In amongst the furore of the large numbers of migrants, refugees and what else, that are coming into southeastern Europe, one question remains unanswered. It is not why all those people are on the move. That is pretty well documented, hashed up on our television and computer screens day in day out. A brutal civil war in Syria, unrest in Afghanistan (tell me something I didn't already know), repression in various parts of the Middle East and griding poverty in large swathes of Africa. I am slightly non-plussed why all those people are united in their desire to go to Germany. But even that is not relevant.
The question is: how do they come to Europe's shores, and more to the point, who is organising it. Who stands to pocket a million pounds a boatload, and doesn't give a pin for the fate of those on board, whether they reach the other side or just Davy Jones's locker? Who has the logistics to organise hundreds of boats and thousands of lifejackets? Seen those pics of the mountains of lifejackets that are accumulating on the Greek island of Lesbos? A lot of the Middle Eastern migrants arrive through Turkey, which (on the surface at least) doesn't bat an eyelid at what goes on on its western shores. I do not point the finger at the Turkish government persé, by the way, although their role does not stand up to scrutiny. A similar people smuggling exercise was occurring between Libya and Italy, with countless numbers of boats and thousands of people ending up on the Mediterranean island of Lampedusa.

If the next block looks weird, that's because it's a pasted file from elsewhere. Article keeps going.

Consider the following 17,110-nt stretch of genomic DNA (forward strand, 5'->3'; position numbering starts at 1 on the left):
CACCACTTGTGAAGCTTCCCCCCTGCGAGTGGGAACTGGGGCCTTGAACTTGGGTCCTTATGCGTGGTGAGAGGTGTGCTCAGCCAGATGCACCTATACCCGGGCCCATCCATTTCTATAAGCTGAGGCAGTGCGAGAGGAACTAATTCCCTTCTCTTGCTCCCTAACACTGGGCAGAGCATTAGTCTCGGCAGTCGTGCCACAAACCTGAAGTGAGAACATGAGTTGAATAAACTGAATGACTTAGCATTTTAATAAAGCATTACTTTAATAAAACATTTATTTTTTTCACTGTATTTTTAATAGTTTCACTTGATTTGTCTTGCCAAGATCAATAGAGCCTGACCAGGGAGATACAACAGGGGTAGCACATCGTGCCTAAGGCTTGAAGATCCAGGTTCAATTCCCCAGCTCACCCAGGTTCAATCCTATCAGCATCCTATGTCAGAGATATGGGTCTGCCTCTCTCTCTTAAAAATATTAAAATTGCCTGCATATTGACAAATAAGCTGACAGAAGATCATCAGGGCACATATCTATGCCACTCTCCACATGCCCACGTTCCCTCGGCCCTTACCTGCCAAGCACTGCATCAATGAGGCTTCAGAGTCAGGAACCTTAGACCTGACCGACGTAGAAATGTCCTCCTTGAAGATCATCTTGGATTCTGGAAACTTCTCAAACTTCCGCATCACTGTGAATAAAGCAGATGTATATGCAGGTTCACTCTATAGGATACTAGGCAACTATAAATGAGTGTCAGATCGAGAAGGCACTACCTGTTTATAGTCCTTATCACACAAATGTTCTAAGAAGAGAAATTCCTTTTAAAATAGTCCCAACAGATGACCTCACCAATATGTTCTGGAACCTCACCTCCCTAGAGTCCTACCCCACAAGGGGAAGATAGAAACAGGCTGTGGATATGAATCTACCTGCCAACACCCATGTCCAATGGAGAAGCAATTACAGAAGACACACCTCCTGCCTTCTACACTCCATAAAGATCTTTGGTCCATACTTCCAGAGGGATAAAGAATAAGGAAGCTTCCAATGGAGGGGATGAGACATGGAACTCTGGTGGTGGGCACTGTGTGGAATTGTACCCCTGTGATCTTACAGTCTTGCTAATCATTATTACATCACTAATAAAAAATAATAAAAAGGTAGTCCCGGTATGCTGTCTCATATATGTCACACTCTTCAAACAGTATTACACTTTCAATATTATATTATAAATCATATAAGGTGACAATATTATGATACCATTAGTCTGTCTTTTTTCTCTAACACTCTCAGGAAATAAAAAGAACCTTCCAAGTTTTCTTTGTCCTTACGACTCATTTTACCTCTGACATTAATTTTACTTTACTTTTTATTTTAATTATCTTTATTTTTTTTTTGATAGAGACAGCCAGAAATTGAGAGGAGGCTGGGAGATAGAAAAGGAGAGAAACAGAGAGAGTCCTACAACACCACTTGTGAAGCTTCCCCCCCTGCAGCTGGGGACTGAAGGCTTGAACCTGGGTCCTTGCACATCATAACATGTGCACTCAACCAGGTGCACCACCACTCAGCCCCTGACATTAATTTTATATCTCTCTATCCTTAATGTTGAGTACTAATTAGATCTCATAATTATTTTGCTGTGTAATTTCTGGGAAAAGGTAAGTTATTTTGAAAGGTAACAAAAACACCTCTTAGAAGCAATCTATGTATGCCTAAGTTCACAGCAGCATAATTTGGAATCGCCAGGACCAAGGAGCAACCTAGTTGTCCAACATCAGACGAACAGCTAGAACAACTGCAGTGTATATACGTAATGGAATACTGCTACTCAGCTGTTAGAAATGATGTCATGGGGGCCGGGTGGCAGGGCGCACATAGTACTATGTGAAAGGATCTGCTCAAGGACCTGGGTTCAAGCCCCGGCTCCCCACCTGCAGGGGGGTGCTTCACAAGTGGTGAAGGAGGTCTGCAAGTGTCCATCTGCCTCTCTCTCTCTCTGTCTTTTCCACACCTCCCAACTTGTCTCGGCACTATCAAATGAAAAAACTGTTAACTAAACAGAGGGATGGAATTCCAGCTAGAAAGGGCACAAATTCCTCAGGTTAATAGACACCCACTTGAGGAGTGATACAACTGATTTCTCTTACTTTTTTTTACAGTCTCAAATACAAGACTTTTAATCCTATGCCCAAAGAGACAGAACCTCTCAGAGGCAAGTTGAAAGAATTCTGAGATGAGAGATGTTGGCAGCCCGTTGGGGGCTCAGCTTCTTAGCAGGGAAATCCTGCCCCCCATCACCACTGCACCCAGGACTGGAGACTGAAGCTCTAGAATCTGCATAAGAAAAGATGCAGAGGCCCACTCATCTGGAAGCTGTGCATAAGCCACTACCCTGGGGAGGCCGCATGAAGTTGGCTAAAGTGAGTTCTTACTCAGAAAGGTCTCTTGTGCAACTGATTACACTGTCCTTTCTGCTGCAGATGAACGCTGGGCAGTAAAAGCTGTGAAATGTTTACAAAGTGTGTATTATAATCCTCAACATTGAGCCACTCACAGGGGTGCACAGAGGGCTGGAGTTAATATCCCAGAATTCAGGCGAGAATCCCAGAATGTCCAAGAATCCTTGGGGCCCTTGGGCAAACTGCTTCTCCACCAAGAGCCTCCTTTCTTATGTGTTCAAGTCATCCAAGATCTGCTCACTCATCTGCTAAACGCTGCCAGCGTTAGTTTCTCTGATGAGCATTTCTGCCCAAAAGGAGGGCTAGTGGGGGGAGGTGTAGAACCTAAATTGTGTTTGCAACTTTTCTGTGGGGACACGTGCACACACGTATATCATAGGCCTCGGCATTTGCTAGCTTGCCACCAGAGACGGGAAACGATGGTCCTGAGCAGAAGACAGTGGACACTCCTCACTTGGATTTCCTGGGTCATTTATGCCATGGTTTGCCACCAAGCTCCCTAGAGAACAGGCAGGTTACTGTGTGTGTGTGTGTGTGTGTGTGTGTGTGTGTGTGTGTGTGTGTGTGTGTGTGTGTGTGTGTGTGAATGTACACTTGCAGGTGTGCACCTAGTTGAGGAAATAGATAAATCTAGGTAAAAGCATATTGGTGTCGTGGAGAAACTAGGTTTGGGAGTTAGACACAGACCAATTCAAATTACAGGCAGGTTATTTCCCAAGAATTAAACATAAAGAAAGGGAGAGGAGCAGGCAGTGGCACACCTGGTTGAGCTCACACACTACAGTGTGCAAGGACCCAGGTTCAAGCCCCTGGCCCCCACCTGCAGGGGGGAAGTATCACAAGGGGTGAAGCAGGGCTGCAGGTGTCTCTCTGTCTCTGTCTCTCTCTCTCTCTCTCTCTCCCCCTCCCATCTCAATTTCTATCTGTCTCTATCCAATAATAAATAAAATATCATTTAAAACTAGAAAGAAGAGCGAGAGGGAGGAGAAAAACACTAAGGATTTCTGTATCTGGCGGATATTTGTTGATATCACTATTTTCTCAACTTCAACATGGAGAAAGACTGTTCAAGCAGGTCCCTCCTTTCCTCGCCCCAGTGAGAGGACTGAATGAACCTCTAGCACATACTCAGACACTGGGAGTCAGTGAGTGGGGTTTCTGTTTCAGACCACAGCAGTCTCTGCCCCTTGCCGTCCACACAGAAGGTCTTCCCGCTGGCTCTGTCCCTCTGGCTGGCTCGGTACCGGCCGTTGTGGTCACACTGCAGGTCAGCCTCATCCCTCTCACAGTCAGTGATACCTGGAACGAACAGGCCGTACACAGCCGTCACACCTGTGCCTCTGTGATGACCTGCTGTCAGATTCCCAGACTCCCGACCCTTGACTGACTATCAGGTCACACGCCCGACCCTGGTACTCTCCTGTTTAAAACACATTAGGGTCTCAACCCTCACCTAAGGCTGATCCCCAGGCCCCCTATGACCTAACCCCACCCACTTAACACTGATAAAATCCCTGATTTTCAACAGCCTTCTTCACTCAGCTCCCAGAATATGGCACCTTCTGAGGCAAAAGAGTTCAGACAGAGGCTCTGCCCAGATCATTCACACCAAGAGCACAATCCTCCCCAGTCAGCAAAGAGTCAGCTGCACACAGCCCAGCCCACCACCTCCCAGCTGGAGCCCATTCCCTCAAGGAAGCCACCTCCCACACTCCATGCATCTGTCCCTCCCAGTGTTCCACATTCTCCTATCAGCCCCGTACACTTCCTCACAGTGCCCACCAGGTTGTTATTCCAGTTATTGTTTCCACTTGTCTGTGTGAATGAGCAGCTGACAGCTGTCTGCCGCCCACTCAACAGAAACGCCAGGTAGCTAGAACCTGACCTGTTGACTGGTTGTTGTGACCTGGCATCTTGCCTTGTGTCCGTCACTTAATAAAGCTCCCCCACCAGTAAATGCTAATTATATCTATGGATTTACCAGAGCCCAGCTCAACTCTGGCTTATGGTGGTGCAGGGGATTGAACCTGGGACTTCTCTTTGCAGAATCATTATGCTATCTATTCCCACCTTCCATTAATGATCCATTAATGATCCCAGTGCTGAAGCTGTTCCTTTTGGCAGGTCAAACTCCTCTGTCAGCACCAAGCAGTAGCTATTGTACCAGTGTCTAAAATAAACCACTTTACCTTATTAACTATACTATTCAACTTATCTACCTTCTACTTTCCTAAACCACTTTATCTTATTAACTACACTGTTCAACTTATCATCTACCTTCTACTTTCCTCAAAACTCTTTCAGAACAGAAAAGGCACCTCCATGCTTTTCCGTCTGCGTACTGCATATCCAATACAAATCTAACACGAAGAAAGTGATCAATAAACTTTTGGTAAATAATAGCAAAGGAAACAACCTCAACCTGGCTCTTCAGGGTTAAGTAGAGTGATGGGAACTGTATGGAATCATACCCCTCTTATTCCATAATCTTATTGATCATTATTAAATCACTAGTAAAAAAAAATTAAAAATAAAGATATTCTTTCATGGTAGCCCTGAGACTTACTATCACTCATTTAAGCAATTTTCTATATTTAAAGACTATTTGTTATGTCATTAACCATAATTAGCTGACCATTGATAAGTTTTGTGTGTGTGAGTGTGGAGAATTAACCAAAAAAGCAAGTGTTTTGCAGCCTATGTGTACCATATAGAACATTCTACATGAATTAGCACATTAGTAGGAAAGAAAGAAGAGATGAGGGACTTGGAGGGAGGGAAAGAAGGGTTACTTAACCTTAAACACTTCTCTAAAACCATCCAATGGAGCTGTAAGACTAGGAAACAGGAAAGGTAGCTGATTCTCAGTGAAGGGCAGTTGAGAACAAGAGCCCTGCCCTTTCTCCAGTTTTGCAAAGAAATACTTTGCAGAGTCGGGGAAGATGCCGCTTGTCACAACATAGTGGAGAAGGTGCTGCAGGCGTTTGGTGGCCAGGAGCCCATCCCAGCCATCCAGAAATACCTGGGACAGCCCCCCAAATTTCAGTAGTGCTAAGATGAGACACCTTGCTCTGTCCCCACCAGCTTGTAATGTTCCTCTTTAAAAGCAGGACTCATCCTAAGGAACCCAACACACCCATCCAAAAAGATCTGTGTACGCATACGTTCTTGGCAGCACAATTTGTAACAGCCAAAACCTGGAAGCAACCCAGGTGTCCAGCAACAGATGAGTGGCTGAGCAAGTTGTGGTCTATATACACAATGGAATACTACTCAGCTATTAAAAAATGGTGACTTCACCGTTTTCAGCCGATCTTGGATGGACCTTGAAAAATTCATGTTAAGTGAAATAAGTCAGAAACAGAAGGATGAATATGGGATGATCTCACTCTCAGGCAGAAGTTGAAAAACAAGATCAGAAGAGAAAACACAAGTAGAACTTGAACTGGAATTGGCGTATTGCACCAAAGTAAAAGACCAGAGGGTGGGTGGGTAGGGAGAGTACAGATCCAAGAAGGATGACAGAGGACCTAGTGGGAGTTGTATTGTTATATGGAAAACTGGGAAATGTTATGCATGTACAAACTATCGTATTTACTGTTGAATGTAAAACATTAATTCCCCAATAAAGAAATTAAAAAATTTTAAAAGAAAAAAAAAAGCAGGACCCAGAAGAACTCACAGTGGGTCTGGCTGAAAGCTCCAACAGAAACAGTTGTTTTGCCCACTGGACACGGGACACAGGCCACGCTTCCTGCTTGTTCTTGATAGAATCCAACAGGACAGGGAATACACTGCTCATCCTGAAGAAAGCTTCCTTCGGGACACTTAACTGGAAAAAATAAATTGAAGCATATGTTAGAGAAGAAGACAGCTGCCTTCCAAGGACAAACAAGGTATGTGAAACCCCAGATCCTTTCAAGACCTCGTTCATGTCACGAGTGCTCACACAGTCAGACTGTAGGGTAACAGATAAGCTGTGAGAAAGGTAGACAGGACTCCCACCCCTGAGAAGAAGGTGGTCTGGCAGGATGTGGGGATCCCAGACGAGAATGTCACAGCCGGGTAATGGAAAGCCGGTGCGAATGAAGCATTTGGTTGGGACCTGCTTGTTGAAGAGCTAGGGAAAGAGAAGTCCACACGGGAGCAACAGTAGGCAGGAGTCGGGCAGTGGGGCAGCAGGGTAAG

In the fierce debate over the numbers of people that have to be housed across Europe (do they?), the question of transportation and logistics is not being addressed.
Who are the people smugglers, who supports them, bankrolls them (if they need bankrolling by now), and what do they stand to gain by Europe's discomfiture; in plain English, what is the political angle.